"People go quickly to definite conclusions," a deflated Arsene Wenger told the gathering press after his team had lost to Chelsea on Tuesday.
He was correct, of course, but Chelsea's last two matches have convincingly suggested that Jose Mourinho's team are looming ominously, and in a fashion that looks rather familiar. The League Cup offers an open road to Wembley, while in the Premier League, Chelsea are two points behind Arsenal with a significantly tougher fixture list behind them than any of the other current top four.
It has taken a little while to piece things together but there is still no one with Mourinho's ability as a quick-fix team-builder in top-level football. October's schedule has been completed with all six matches won -- the relentlessness that all of the Portuguese manager’s teams display on their path to silverware.
The manager himself has been at his insolent best, too. After Sunday's suited-up stage-dive into the Stamford Bridge crowd, his Tuesday ensemble was a full club tracksuit and car-coat of the type favoured by the most fanatical and least fashion-conscious of his club's support.
It signalled that he would not be dignifying the competition with any Sunday best, to continue his protest at having to play on Tuesday rather than Wednesday, having played Sunday's late match at 4pm. He sidestepped media duties, too, denying the broadcaster who requested the fixture be brought forward the bon mots that might keep viewers tuned in after the game had been completed.
A threat to play his youth team was withdrawn because, after all, he didn't need to. The Emirates was a reminder that he has a depth of squad that maybe only Manchester City might match. Ten changes made, and an Arsenal not too far short of their own first XI held at arm's length and then picked off; Mourinho's second team looked just as capable of the strengths that make his teams so effective.
Solid through the centre and hard-working in every department has always remained the Mourinho plan. The ideas are no different to those at FC Porto a decade ago.
"The training and Jose's principles of play, that he's been hammering home every day, there has been evidence in a few games now," assistant Steve Holland suggested as he stood in on the mike.
Sticking to his tactical doctrines is what allows Mourinho to have such a rapid effect on his teams. It gives him a quick bridge to concentrate quickly on motivation and morale. The sudden change in Fernando Torres is evidence of the latter, though training has also played a full part in such a positive upsurge and not just in Torres. After Sunday's defeat of Manchester City, Mourinho mentioned how John Terry's new lean physique had returned him to his best.
While the likes of David Moyes and Manuel Pellegrini scrabble around for formulae and the correct personnel while suffering the attendant consequences of mistakes, Mourinho has suffered very little in the way of collateral damage.
He is a believer in breaking eggs to make an omelette, to reheat one of his most overused metaphors. The deep freeze and gradual thaw he put on Juan Mata quickly showed who was boss, even if the Spaniard is one Roman Abramovich's favourite sons.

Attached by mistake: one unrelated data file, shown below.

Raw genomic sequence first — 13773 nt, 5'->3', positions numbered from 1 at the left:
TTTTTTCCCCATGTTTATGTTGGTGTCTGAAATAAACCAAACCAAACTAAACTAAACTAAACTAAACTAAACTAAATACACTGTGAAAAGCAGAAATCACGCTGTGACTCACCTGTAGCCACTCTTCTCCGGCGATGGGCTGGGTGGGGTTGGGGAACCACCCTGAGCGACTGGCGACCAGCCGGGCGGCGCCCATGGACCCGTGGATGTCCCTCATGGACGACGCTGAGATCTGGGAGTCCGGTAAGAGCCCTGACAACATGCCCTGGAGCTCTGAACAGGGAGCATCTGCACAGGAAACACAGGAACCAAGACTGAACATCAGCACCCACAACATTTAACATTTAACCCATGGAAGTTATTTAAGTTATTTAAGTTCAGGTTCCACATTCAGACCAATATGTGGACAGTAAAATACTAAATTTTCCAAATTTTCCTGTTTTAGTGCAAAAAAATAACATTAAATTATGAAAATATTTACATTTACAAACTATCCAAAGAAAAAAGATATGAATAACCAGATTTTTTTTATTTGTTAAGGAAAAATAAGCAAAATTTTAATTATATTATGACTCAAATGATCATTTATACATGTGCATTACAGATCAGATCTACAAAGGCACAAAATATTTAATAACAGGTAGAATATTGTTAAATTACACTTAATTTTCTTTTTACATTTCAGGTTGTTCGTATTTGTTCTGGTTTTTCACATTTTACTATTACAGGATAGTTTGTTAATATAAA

At Arsenal, Mata and Cesar Azpilicueta were the goal scorers, two previously first-choice Spaniards now given a serious inquisition of their worth to the squad. The full-back's goal was a similar triumph of chasing down an opportunity as Torres' winner had been against City. Neither was a true accident: one of Mourinho's prime aims is to never allow the opponent to be settled. Forcing mistakes can be just as effective as attacking creativity.
September's home defeat to FC Basel has been shaken off in a Champions League group that should be completed with minimum fuss, as has the loss at Everton, which actually might never have occurred without some poor Chelsea first-half finishing at Goodison.
Mourinho could not quite hit the ground running as he did on his first coming in 2004, but then he had several strands to pull together. Any squad that has had seven full-time managers in six years will bear the disorganised signs of such frequent regime change.
No longer the rebel upstarts, Chelsea have matured as a club, and Mourinho does not quite have the power of old. Back then, he reported directly to chief executive Peter Kenyon, but an additional tranche that includes technical director Michael Emenalo has since been inserted. Abramovich's influence on football matters has increased, too, while Mourinho's familiarity does not offer an opportunity to work on a totally clean slate, either.
Nine years ago, no other could complete with Abramovich's riches. Now there is Manchester City to compete for talent in England, and the likes of PSG and Monaco in Europe to buy the type of players Mourinho would want in his team. The rest of the established elite spend much bigger now, too.
City, defeated with a smidgen of fortune on Sunday, were a new thing to Mourinho, and his delight at beating them was not hidden. Though he tempered his triumphalism when offering an apology to Pellegrini if he had taken offence at the wild celebrations, there was still a glint of cocksure satisfaction.
Mourinho has arrived back in England at what is looking ever more like an ideal time. None of England's other clubs are at optimum strength, and there is a power vacuum to step into: Arsenal's wobbly resolve must resist the backwash of an optimism drained by a pair of midweek defeats to Borussia Dortmund and Chelsea; Manchester United are undergoing growing pains; Liverpool seem underpowered behind their strikers; City have growing defensive problems; Spurs look leaden as they try to focus a new squad.
Those who make the quickest transition will profit in this Premier League season. The Mourinho effect is now clanking into gear, and the signs are that his usual level of success will be delivered.